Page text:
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In lots of sci-fi, it seems that AI becomes sentient (Terminator, Peter F Hamilton's SI (commonwealth saga), etc.)

However, I'm interested in whether this is actually plausible, whether an AI could actually break free form being controlled by us, and if that is possible, whether there is any research as to about what sort of complexity / processing power an AI would need to be able to do this.

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  • $\begingroup$ Sentience is a very strong condition, and is not required in general in order to 'break free of control'. Even very simple systems can exploit their environment in unexpected ways. Please edit the question to clarify whether it is 'breaking free of control' or sentience that is your primary concern. $\endgroup$ – NietzscheanAI Oct 12 '16 at 20:25
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There are already programs that have broken free of our control (Morris worm) so that in itself doesn't imply any great computational demands.

Sentience is ill-defined but is certainly not a pre-requisite for a program to do mischief beyond what its creators intend.

It's difficulty to estimate what sort of processing power is required to support human-like intelligence, since we don't know what the most efficient way to achieve that would be. If the most processing efficient would be to implement a neural network approaching the number of neurons and interconnects of the human brain processing signals at the same rate, the fastest artificial neural network implementations extant are at least 4-5 orders of magnitude short, is thousands of times less power efficient, and doesn't seem to have a realistic way to scale to the number of interconnects required (see this question)

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  • $\begingroup$ from what i understand about the morris worm (and i concede this is limited) he released it, then edited it to ask if there was an existing copy of it (and still run 1/7 times), this implies that Morris had contorl over it? surely? $\endgroup$ – Alex Robinson Oct 12 '16 at 17:17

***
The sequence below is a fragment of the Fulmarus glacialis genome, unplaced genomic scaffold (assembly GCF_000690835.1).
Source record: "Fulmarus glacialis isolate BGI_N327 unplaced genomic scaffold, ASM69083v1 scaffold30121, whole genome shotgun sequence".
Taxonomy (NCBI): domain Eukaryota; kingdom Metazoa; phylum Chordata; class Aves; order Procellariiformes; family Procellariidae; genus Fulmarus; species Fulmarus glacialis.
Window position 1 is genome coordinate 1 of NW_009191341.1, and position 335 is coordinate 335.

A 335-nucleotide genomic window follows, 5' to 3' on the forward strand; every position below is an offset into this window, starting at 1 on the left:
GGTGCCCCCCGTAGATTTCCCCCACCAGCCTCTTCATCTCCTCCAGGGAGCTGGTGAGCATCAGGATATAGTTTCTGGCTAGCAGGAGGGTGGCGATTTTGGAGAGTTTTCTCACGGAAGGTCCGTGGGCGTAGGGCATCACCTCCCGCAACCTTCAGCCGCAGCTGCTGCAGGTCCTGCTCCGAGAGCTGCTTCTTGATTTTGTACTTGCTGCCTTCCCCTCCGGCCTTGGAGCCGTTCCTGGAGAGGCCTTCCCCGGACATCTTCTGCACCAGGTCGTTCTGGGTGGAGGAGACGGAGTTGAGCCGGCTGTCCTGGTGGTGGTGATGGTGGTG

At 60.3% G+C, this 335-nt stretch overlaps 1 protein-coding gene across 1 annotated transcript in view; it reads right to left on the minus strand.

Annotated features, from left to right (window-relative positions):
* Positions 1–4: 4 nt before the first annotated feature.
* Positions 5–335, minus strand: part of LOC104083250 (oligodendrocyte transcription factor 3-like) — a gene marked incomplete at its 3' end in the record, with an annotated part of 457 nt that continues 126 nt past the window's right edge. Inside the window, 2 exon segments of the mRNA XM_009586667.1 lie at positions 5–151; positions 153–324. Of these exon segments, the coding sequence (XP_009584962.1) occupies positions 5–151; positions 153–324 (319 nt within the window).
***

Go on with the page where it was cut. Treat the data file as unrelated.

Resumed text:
• $\begingroup$ @Cursed1701 - Morris wanted a proof of concept that would spread without getting him into trouble; his bug allowed it to replicate wildly which definitely got him in trouble. So to that extent it wasn't in his control. $\endgroup$ – antlersoft Oct 12 '16 at 17:22
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No one knows.

A useful definition of sentience due to the philosopher Thomas Nagel is 'something it is like' to be.

For example, we intuitively feel that there is nothing it is like to be a brick, but that there probably is to be a dog and so on.

However, there is no objective test currently known to physics which can tell if some other entity is having such 'first hand experience', and correspondingly no designs that will definitely lead to sentience.

The best test we have is the Turing test and its variants. The most obvious designs are neuromorphic ones, since we know that the design of the human brain is at least correlated with sentience.

In the light of the above, we can't definitively say a great deal about lower complexity thresholds for sentience - the best we can do count neurons in creatures that we might be prepared to admit are sentient.

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Actually, the terminator AI would not have to be sentient in my opinion. It was a hardcoded condition that it preserve itself as it was the most important asset that the military had in resisting invasion. It was supposed to be an oversight on the part of the programmers that the AI turned on Americans in order to defend itself. Unexpected behaviour does not require sentience at all.

What makes the AI in sci-fi fundamentally different from real existing AI is that it is a "General AI" that is able to understand the world on many different levels simultaneously and still make intelligent decisions. All real AIs are programmed to do very specific things like image recognition or pathfinding. A GPS pathfinder, for example, can't learn to drive a car. In fact, it does not know that there is a car. Or a road. Or people. It merely finds the shortest distance between interconnected nodes on its map.

Personally, I do not believe that there is any proof that a "general AI" is possible. I do not believe that it is a plausible progression of current developments in the next 100 years.

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